Cambridgeshire

Myles Bradbury: CEOP 'failed to alert abuse doctor to police'

Dr Myles Bradbury Image copyright PA
Image caption CEOP knew Myles Bradbury was buying potentially harmful videos in 2012, it is revealed

Authorities failed to alert police of suspicions about a paedophile doctor more than a year before his arrest in December 2013, it has emerged.

Myles Bradbury, of Addenbrooke's Hospital, admitted offences against boys he was treating for cancer.

Child abuse investigators CEOP were told in July 2012 Bradbury bought suspect movies online, but did not act.

The National Crime Agency (NCA), which took over CEOP, said a case review took place and action was taken.

It said CEOP's delay in disseminating the information was "unacceptable".

Bradbury, 41, a paediatric haematologist from Herringswell, Suffolk, pleaded guilty on Monday at Cambridge Crown Court, to 25 offences including sexual assault and the making of more than 16,000 indecent images.

The offences were committed at the Cambridge hospital against 18 victims, some as young as eight, who were in his care between 2009 and 2013. He has yet to be sentenced.

The NCA tackles serious organised crime and took over the running of the Child Exploitation and Online Protection Centre (CEOP), a non-departmental public body, last year.

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Media captionMarilyn Hawes, who runs Enough Abuse UK, says British authorities did not react fast enough when told by Canadian police of their suspicions about a Cambridgeshire doctor.

It said CEOP received information from Toronto Police, via Interpol, of up to 2,345 UK individuals, including Bradbury, in July 2012.

This was part of the Canadian force's Project Spade investigating child pornography across the world.

The NCA said the material provided to CEOP included "details" of online purchasers of potentially harmful DVDs and videos.

It added the material was assessed by CEOP at the time and the screenshots were classified as Level 1 on the Copine scale, the least harmful grade.

'Serious failing'

Sixteen months later in November 2013, a few weeks after the agency took over CEOP, the NCA said its deputy director general Phil Gormley became aware the material had not been disseminated to UK police forces and took immediate steps to do so.

It said the data on Myles Bradbury was shared with Suffolk Police a few days later on 27 November, which, by coincidence, was the same day a grandparent of a victim at the hospital made a complaint about the doctor.

Image copyright PA
Image caption Dr Myles Bradbury admitted a total of 25 offences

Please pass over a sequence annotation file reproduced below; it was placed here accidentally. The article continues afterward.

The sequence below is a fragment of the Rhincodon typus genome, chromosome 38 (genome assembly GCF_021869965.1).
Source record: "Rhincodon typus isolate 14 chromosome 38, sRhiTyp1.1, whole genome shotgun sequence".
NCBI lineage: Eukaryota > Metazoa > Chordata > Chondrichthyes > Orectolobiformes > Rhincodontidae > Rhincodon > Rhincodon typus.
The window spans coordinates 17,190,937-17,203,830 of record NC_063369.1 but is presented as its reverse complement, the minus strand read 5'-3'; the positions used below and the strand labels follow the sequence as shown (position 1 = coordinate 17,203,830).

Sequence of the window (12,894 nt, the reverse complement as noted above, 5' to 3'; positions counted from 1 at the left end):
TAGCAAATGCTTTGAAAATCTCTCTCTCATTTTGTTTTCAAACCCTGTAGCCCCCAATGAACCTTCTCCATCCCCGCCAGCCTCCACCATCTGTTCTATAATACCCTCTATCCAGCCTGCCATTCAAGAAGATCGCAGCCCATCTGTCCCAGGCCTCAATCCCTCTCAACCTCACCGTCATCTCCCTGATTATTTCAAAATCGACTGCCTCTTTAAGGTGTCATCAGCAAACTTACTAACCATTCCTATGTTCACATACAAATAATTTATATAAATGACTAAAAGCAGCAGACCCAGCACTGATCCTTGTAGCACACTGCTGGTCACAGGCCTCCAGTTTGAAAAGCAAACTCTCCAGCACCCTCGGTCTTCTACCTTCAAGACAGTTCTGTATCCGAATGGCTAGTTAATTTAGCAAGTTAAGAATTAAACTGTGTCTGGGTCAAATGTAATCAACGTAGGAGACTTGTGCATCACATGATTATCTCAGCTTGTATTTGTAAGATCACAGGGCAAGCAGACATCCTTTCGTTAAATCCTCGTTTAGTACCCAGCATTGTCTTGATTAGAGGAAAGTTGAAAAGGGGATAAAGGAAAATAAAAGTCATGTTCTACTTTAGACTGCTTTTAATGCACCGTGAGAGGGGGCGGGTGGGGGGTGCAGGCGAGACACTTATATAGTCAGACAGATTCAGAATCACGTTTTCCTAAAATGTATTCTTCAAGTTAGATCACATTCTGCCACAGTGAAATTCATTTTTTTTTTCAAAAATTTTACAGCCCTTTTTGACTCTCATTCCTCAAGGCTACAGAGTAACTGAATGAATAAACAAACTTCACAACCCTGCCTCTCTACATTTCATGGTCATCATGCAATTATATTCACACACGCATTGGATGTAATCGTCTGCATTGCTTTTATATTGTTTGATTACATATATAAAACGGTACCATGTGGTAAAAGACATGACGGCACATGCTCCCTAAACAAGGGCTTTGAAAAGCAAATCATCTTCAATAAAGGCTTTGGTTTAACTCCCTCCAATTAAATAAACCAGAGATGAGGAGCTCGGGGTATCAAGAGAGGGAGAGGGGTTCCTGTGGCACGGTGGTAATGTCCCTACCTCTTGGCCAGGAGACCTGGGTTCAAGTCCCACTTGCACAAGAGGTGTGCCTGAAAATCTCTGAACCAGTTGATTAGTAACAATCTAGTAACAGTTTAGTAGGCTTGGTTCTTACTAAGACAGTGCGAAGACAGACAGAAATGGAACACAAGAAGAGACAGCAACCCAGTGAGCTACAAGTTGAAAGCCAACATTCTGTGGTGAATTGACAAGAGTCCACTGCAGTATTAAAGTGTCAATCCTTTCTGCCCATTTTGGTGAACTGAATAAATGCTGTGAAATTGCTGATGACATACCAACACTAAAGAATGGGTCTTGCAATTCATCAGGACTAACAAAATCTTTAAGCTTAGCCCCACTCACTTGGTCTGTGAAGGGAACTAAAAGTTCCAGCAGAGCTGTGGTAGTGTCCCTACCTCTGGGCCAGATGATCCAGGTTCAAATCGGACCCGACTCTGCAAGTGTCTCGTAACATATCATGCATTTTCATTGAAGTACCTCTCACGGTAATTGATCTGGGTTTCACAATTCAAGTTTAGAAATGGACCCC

Suffolk Police arrested Bradbury on 18 December. Cambridgeshire Police made a further arrest 12 days later.

The NCA said Mr Gormley ordered an independent review of CEOP's handling in 2012, stating that it was clear that all steps "which should have been completed at the time did not take place".

It said the review has now finished and action has been taken, but the details are not yet known.

Cambridge MP Julian Huppert, Liberal Democrat, said: "This is an incredibly serious failing. Even if just one child was abused then that's a huge problem, but in this case it was worse than that.

"There's no excuse for sitting on this. All of us want to stop child abuse images. What's needed is not more powers for the police, it's for them to look at the information they've been given.

"This could have been avoided from almost two years ago."

He added Bradbury's victims had the right to be "furious", but he had been assured by ministers after previously raising the issue in parliament about the 2,345 suspect perpetrators and whether measures had been taken to ensure it would not happen again.

Dr Keith McNeil, chief executive of Addenbrooke's Hospital, said: "These reports that Myles Bradbury was known to the authorities in 2012 will be deeply distressing for patients and families.

"CUH [Cambridge University Hospitals] took immediate action when concerns were first raised with us in November 2013.

"If we had been alerted earlier, we would have taken action earlier."

It previously said it had contacted 800 families of the children it was aware of that Dr Bradbury saw and set up a specialist helpline for anyone affected by the case.

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